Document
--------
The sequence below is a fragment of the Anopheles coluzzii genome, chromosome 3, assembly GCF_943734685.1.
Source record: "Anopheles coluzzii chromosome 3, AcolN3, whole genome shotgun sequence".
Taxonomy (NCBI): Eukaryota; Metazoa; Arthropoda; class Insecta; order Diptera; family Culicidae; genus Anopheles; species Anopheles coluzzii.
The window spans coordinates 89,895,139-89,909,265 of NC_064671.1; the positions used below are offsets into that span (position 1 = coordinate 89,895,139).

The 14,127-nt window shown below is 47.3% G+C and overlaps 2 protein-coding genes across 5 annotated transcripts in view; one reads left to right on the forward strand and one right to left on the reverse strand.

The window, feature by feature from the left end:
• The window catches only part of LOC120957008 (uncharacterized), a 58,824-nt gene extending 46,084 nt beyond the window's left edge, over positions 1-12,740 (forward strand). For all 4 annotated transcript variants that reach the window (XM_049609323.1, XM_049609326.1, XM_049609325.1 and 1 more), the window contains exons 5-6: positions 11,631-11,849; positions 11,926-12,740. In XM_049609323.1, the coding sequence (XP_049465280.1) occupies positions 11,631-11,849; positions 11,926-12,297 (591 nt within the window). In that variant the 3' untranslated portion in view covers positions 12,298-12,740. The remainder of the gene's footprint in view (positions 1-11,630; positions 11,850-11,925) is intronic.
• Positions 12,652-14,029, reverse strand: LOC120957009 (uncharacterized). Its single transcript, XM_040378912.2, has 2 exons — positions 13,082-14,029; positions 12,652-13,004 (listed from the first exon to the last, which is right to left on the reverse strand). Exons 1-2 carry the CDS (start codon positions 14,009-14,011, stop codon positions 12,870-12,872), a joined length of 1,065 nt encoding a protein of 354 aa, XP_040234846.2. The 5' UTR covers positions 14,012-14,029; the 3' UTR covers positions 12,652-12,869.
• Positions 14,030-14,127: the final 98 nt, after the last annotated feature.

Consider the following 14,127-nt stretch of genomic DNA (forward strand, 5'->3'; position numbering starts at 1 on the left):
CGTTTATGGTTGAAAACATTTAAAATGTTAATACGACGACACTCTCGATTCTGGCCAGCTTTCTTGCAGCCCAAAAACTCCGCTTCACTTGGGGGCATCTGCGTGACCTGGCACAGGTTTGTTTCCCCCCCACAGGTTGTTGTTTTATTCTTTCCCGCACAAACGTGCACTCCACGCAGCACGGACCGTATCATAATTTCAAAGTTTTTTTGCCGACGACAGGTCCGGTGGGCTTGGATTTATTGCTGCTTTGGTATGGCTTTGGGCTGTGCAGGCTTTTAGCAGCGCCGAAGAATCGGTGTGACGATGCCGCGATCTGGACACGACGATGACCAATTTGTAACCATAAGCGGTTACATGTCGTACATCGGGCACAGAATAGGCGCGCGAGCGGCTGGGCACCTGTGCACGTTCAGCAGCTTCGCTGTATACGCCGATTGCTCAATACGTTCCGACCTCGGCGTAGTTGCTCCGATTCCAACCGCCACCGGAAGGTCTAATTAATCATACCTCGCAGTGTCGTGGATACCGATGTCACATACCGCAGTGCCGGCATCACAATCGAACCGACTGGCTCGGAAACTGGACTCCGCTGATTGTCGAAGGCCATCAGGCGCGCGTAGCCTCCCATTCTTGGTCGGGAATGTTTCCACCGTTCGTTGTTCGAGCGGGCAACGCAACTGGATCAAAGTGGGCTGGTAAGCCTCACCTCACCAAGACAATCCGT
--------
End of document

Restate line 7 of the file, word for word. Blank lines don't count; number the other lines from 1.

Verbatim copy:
• The window catches only part of LOC120957008 (uncharacterized), a 58,824-nt gene extending 46,084 nt beyond the window's left edge, over positions 1-12,740 (forward strand). For all 4 annotated transcript variants that reach the window (XM_049609323.1, XM_049609326.1, XM_049609325.1 and 1 more), the window contains exons 5-6: positions 11,631-11,849; positions 11,926-12,740. In XM_049609323.1, the coding sequence (XP_049465280.1) occupies positions 11,631-11,849; positions 11,926-12,297 (591 nt within the window). In that variant the 3' untranslated portion in view covers positions 12,298-12,740. The remainder of the gene's footprint in view (positions 1-11,630; positions 11,850-11,925) is intronic.